Friday, March 11, 2011

Japan Earthquake And Tsunami Caused By "Solar Flare"

 original article here

Japanese media reported at least 1,000 people are presumed dead from Friday's massive 8.9 earthquake, most drowned by Tsunami that swept across the northeast coast of the island nation.

And its not only a coincidence that it happened exactly after 24 hours Solar flare hit Earth.

According to NASA website March 9th ended with a powerful solar flare. Earth-orbiting satellites detected an X1.5-class explosion from behemoth sunspot 1166 around 2323 UT. A movie from NASA's Solar Dynamics Observatory (above) shows a bright flash of UV radiation plus some material being hurled away from the blast site.

In addition, on March 10, 2011 around 0630 UT, a CME did strike a glaceing blow to Earth's magnetic field. This was a result of an M3 flare that occurred late on March 7, 2011.

At 2,200 km/sec, this was the fasted CME since September 2005.

What is going on with all this recent solar activity?

After four years without any X-flares, the sun has produced two of the powerful blasts in less than one month: Feb. 15th and March 9th. This continues the recent trend of increasing solar activity associated with our sun's regular 11-year cycle, and confirms that Solar Cycle 24 is indeed heating up, as solar experts have expected. Solar activity will continue to increase as the solar cycle progresses toward solar maximum, expected in the 2013 time frame.

What is a solar flare and what does X-class mean?

A solar flare is an intense burst of radiation coming from the release of magnetic energy associated with sunspots. Flares are our solar system’s largest explosive events. They are seen as bright areas on the sun and they can last from minutes to hours. We typically see a solar flare by the photons (or light) it releases, at most every wavelength of the spectrum. The primary ways we monitor flares are in x-rays and optical light. Flares are also sites where particles (electrons, protons, and heavier particles) are accelerated.

Scientists classify solar flares according to their brightness in the x-ray wavelengths. There are three categories: C, M, X, with each one representing approximately 10x more power. The number following the letter indicates another factor applied to the basic classification scheme, from 1-9. At the high end, the X class can go higher than 9 because there is no higher letter classification.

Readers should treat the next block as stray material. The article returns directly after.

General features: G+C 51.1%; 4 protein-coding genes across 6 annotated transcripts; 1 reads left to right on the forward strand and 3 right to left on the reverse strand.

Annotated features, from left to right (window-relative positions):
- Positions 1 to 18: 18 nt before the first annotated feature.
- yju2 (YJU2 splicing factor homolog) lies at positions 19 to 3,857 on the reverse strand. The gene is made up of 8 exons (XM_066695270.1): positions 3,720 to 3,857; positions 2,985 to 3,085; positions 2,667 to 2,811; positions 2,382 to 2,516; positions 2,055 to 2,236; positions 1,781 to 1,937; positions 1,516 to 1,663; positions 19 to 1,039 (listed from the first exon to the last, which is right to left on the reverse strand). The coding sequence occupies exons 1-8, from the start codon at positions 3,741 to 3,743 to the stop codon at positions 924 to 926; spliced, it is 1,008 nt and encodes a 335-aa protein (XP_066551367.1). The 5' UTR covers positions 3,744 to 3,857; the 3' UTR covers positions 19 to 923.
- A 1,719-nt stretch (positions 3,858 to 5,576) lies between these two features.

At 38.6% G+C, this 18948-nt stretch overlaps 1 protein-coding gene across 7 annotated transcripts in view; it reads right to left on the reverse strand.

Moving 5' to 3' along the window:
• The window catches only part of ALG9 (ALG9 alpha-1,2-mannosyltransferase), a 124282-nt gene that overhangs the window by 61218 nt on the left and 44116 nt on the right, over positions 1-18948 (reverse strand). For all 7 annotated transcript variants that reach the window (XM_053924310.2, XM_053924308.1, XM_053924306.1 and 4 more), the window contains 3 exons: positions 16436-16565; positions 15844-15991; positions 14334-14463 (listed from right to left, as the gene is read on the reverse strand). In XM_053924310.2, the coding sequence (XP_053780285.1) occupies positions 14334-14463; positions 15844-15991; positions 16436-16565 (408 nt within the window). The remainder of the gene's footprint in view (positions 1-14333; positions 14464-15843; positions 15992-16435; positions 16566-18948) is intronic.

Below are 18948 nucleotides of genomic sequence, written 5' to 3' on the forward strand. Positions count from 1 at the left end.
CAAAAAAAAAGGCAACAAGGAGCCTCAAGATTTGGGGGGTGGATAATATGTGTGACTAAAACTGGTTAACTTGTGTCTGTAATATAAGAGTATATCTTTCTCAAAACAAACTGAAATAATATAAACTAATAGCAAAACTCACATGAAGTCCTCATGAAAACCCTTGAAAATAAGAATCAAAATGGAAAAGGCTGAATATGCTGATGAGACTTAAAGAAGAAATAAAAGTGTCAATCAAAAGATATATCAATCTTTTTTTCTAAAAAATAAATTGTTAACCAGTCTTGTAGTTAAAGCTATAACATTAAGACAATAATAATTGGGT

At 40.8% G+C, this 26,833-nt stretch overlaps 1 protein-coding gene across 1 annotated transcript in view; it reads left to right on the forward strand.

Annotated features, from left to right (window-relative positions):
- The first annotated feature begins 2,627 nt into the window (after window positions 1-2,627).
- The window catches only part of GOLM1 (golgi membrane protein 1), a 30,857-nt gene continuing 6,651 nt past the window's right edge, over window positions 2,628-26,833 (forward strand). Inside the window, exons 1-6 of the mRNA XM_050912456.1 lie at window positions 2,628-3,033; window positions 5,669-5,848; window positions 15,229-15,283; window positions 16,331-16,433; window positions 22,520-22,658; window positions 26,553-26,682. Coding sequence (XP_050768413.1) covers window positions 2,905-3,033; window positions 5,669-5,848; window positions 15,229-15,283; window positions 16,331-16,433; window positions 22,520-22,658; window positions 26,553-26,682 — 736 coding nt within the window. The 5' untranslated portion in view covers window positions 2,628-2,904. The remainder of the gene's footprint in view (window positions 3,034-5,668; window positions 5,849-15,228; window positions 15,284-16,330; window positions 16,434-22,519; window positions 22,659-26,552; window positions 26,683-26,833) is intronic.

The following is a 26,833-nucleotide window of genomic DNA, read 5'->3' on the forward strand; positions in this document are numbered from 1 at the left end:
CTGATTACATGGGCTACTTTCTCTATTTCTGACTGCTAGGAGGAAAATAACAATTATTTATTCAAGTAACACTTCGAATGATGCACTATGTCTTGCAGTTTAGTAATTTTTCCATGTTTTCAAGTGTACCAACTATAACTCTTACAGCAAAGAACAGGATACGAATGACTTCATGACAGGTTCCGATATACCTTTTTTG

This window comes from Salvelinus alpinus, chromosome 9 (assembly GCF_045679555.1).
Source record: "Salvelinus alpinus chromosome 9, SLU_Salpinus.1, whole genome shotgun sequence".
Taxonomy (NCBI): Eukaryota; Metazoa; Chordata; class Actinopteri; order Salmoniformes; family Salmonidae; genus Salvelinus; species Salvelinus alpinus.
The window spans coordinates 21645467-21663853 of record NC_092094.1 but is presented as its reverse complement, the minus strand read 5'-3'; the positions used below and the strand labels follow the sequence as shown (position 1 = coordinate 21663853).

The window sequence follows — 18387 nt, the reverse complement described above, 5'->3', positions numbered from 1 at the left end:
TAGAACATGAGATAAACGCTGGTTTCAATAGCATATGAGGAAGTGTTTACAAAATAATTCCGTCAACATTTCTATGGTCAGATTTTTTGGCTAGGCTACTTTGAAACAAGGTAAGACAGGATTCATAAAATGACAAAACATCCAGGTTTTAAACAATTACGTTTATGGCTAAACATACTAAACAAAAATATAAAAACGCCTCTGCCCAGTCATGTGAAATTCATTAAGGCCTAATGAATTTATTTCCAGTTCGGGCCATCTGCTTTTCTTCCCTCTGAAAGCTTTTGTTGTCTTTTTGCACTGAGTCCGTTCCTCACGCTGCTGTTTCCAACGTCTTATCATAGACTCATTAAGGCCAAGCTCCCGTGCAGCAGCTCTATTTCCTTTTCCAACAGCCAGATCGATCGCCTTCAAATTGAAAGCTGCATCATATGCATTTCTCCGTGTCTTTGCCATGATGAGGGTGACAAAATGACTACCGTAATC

What is a coronal mass ejection (CME)?

The outer solar atmosphere, the coronal, is structured by strong magnetic fields. Where these fields are closed, often above sunspot groups, the confined solar atmosphere can suddenly and violently release bubbles of gas and magnetic fields called coronal mass ejections. A large CME can contain a billion tons of matter that can be accelerated to several million miles per hour in a spectacular explosion. Solar material streams out through the interplanetary medium, impacting any planet or spacecraft in its path. CMEs are sometimes associated with flares but can occur independently. Source : NASA

Solar Flare & Christchurch, New Zealand 6.3 earthquake February 22, 2011 :

Last month we informed our readers, solar flare storm will hit earth on February 18, 2011, which could possible cause earthquake as well. [Link]

And later on a strong 6.3-magnitude earthquake rocked the southern New Zealand city of Christchurch on February 22, 2011 and killed 400 + people and damaging buildings throughout the city. [Link]

CME/Solar flares cause Spaceqauke & Spacequake cases Earthquake :

Our February earthquake prediction was actually based on the fact that same chain of action had took place on August 3, 2010 when 6.4 Earthquake hit Papua New Guinea after an enormous magnetic filament breaking away from the sun on august 1, 2010.

Moreover even NASA admitted on their website "spacequake can cause Northern lights and magnitude 5 or 6 earthquake".

Spacequake :
According to NASA, researchers by using NASA's fleet of five THEMIS spacecraft have discovered a form of space weather that packs the punch of an earthquake and plays a key role in sparking bright Northern Lights. They call it "the spacequake."

A spacequake is a temblor in Earth's magnetic field. It is felt most strongly in Earth orbit, but is not exclusive to space. The effects can reach all the way down to the surface of Earth itself.

"Magnetic reverberations have been detected at ground stations all around the globe, much like seismic detectors measure a large earthquake," says THEMIS principal investigator Vassilis Angelopoulos of UCLA.

It's an apt analogy because "the total energy in a spacequake can rival that of a magnitude 5 or 6 earthquake," according to Evgeny Panov of the Space Research Institute in Austria. Panov is first author of a paper reporting the results in the April 2010 issue of Geophysical Research Letters (GRL).

In general, Earth's magnetic field lines can be thought of as rubber bands stretched taut by the solar wind, which is actually charged particles flowing in all directions from the sun, said study co-author Vassilis Angelopoulos, a space physicist at the University of California, Los Angeles.

Source : NASA
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